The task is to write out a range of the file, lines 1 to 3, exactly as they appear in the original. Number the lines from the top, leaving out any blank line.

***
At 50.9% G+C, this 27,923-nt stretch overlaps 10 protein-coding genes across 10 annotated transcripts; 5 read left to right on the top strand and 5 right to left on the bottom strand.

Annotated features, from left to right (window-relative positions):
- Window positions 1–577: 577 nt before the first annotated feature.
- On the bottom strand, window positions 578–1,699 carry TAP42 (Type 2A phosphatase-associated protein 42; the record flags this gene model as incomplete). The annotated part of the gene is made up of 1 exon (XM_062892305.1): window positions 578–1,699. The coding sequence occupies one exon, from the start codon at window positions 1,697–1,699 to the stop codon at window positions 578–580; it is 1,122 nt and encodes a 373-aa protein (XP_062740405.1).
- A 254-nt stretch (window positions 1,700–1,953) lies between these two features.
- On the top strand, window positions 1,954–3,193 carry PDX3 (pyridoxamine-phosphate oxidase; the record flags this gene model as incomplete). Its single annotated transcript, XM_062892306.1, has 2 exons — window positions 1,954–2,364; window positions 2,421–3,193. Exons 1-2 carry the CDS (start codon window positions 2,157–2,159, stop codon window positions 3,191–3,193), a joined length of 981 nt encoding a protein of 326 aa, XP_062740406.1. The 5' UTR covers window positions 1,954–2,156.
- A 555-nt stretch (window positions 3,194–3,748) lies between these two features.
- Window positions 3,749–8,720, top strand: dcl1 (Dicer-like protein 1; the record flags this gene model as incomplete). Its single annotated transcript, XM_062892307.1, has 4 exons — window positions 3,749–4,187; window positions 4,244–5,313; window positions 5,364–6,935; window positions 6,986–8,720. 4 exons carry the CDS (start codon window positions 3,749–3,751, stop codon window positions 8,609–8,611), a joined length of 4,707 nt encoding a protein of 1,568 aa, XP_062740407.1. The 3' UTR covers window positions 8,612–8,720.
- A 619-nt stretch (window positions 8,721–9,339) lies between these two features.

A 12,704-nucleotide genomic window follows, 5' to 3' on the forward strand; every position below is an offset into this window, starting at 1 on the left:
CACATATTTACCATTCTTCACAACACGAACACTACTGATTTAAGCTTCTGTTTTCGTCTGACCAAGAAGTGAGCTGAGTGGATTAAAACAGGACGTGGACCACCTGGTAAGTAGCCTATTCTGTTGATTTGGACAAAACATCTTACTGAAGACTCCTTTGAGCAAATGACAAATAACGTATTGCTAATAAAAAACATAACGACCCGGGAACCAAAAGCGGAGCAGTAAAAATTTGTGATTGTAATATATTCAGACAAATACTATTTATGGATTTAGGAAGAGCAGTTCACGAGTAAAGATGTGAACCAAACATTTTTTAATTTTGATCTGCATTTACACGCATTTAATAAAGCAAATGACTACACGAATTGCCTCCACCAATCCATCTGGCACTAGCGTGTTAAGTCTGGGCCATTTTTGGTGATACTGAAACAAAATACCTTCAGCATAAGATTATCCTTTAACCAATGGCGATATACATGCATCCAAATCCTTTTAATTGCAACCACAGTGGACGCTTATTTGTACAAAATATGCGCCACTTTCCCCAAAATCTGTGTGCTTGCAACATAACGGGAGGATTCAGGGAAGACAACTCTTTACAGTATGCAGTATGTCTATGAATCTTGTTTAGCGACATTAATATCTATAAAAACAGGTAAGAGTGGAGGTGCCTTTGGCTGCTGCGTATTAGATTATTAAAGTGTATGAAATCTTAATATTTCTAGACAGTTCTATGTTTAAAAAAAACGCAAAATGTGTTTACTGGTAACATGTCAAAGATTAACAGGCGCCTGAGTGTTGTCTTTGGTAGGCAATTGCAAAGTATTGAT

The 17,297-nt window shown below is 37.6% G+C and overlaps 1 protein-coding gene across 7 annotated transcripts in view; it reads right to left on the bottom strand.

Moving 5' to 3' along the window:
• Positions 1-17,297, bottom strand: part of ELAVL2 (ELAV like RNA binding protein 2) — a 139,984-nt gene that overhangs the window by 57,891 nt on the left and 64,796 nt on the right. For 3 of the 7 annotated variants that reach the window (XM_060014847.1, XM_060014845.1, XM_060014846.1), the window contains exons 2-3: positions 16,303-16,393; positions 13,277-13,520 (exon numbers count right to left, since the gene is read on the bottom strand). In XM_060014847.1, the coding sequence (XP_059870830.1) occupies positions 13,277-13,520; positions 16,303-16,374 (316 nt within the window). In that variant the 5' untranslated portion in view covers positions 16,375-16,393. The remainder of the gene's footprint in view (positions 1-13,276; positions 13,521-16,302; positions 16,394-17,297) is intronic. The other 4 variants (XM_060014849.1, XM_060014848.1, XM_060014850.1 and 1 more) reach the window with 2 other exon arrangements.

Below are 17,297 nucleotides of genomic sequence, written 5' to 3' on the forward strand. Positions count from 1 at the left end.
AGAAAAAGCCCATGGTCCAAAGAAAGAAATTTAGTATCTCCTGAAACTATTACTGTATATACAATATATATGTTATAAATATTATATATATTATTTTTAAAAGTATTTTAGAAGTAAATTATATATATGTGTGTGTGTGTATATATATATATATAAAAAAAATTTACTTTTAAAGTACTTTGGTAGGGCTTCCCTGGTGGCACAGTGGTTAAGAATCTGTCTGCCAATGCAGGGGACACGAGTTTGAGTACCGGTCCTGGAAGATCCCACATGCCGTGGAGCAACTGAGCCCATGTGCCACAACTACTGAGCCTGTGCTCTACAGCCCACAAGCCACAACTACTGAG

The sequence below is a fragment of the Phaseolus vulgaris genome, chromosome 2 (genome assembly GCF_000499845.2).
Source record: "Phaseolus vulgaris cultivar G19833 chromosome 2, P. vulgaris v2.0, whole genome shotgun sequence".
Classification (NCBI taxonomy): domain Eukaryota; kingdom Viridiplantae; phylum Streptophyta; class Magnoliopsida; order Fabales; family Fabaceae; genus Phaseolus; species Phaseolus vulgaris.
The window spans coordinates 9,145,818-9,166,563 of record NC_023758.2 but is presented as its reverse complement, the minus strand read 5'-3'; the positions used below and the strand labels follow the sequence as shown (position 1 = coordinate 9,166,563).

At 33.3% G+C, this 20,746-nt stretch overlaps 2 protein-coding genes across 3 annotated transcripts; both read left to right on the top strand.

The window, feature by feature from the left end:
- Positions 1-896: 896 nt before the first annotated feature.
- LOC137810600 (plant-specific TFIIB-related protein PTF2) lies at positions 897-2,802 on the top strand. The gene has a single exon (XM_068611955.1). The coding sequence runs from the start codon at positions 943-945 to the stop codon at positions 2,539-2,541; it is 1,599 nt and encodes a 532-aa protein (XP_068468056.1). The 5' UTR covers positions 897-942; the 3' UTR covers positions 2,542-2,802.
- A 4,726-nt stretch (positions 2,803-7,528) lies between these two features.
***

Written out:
At 50.9% G+C, this 27,923-nt stretch overlaps 10 protein-coding genes across 10 annotated transcripts; 5 read left to right on the top strand and 5 right to left on the bottom strand.

Annotated features, from left to right (window-relative positions):
- Window positions 1–577: 577 nt before the first annotated feature.